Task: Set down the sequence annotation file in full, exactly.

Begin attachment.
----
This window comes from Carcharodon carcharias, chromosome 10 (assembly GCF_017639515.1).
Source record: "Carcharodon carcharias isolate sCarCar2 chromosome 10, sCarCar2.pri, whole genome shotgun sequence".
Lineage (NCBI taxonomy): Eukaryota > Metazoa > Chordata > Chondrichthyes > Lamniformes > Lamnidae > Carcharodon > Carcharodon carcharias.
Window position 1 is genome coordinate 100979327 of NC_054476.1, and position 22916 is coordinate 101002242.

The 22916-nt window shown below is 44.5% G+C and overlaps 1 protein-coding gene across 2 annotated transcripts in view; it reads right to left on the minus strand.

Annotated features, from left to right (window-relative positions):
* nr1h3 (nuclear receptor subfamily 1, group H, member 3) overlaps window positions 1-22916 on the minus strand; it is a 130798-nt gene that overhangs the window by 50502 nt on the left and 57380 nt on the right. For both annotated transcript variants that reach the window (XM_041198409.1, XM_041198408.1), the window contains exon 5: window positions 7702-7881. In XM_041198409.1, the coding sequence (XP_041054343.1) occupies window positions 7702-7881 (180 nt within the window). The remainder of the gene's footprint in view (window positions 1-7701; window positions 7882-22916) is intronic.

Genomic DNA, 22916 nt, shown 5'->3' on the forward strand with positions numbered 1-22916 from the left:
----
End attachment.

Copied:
This window comes from Carcharodon carcharias, chromosome 10 (assembly GCF_017639515.1).
Source record: "Carcharodon carcharias isolate sCarCar2 chromosome 10, sCarCar2.pri, whole genome shotgun sequence".
Lineage (NCBI taxonomy): Eukaryota > Metazoa > Chordata > Chondrichthyes > Lamniformes > Lamnidae > Carcharodon > Carcharodon carcharias.
Window position 1 is genome coordinate 100979327 of NC_054476.1, and position 22916 is coordinate 101002242.

The 22916-nt window shown below is 44.5% G+C and overlaps 1 protein-coding gene across 2 annotated transcripts in view; it reads right to left on the minus strand.

Annotated features, from left to right (window-relative positions):
* nr1h3 (nuclear receptor subfamily 1, group H, member 3) overlaps window positions 1-22916 on the minus strand; it is a 130798-nt gene that overhangs the window by 50502 nt on the left and 57380 nt on the right. For both annotated transcript variants that reach the window (XM_041198409.1, XM_041198408.1), the window contains exon 5: window positions 7702-7881. In XM_041198409.1, the coding sequence (XP_041054343.1) occupies window positions 7702-7881 (180 nt within the window). The remainder of the gene's footprint in view (window positions 1-7701; window positions 7882-22916) is intronic.

Genomic DNA, 22916 nt, shown 5'->3' on the forward strand with positions numbered 1-22916 from the left: